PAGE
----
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Data Interpretation in Analgesic Clinical Trials With Statistically Nonsignificant Primary Analyses: An ACTTION Systematic Review

Published:October 22, 2014DOI:https://doi.org/10.1016/j.jpain.2014.10.003

      Highlights

      • We investigated spin in RCTs with nonsignificant primary analyses.
      • Authors and editors should prioritize transparent reporting of RCTs.
      • Transparent reporting includes unbiased interpretation and recognizing limitations.

      Abstract

      Peer-reviewed publications of randomized clinical trials (RCTs) are the primary means of disseminating research findings. “Spin” in RCT publications is misrepresentation of statistically nonsignificant research findings to suggest treatment benefit. Spin can influence the way readers interpret clinical trials and use the information to make decisions about treatments and medical policies. The objective of this study was to determine the frequency with which 4 types of spin were used in publications of analgesic RCTs with nonsignificant primary analyses in 6 major pain journals. In the 76 articles included in our sample, 28% of the abstracts and 29% of the main texts emphasized secondary analyses with P values <.05; 22% of abstracts and 29% of texts emphasized treatment benefit based on nonsignificant primary results; 14% of abstracts and 18% of texts emphasized within-group improvements over time, rather than primary between-group comparisons; and 13% of abstracts and 10% of texts interpreted a nonsignificant difference between groups in a superiority study as comparable effectiveness. When considering the article conclusion sections, 21% did not mention the nonsignificant primary result, 22% were presented with no uncertainty or qualification, 30% did not acknowledge that future research was required, and 8% recommended the intervention for clinical use.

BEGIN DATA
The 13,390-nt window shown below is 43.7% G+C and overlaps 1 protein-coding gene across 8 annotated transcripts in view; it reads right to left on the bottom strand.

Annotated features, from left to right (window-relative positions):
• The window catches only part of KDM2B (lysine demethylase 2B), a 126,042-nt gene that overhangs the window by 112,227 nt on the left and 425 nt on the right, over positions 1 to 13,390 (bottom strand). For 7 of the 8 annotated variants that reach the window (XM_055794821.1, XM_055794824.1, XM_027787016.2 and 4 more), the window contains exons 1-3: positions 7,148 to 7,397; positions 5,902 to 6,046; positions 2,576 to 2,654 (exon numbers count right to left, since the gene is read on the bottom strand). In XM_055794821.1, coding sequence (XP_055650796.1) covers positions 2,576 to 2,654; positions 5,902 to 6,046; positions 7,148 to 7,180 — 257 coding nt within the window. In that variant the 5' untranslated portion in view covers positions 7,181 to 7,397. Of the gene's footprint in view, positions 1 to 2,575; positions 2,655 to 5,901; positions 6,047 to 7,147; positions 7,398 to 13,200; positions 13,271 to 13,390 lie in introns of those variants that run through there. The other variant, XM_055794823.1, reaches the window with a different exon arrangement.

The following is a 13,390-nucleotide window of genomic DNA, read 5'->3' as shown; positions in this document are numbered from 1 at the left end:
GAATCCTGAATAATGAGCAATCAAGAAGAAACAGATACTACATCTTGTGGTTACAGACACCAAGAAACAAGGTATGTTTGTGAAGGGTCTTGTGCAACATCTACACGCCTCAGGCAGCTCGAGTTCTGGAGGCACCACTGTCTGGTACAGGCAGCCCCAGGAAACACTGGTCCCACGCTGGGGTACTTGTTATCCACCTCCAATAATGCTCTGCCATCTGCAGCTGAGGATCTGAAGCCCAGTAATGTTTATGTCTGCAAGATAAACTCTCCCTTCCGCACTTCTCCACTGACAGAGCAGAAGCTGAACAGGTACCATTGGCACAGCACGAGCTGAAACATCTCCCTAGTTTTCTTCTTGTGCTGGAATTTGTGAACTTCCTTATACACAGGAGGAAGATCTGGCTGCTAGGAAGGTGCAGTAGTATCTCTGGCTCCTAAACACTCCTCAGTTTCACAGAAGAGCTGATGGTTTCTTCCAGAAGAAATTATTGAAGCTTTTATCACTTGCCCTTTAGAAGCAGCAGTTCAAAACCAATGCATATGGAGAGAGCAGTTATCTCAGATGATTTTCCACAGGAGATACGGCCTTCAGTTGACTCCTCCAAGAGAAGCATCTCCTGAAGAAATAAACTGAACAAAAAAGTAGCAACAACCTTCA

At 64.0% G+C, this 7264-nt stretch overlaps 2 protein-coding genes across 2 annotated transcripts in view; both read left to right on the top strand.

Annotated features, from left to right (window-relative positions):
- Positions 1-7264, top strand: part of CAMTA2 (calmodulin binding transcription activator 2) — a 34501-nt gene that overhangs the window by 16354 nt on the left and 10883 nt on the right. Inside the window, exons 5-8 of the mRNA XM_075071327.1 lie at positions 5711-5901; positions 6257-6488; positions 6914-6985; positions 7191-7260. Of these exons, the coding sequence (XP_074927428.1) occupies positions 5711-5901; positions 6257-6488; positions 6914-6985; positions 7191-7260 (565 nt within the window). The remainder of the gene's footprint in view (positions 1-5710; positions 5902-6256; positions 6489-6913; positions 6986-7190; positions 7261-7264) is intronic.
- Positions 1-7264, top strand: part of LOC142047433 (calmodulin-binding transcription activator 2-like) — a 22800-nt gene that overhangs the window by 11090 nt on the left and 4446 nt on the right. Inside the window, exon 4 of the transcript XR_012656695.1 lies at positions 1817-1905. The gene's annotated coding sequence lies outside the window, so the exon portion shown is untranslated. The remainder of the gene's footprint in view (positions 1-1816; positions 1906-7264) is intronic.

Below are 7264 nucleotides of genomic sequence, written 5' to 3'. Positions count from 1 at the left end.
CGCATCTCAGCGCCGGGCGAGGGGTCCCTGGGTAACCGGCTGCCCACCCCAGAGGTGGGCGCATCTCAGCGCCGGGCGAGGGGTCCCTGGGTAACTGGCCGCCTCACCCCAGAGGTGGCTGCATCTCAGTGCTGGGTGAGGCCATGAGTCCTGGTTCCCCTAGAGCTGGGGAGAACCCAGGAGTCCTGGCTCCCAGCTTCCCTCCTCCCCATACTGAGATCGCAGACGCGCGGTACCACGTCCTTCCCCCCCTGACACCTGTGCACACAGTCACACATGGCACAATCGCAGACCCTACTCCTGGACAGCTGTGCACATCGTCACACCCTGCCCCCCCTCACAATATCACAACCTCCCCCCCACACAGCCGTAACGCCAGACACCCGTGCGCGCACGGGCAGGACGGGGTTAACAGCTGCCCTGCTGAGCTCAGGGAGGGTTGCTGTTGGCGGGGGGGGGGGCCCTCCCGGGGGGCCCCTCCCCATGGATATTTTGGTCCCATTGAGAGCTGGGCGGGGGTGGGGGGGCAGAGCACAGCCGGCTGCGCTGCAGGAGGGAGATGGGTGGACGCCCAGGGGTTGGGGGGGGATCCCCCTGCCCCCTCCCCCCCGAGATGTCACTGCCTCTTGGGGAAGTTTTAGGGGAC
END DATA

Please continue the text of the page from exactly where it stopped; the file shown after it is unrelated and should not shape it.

Perspective

      This article identifies relatively frequent “spin” in analgesic RCTs. These findings highlight a need for authors, reviewers, and editors to be more cognizant of how analgesic RCT results are presented and attempt to minimize spin in future clinical trial publications.

      Key words

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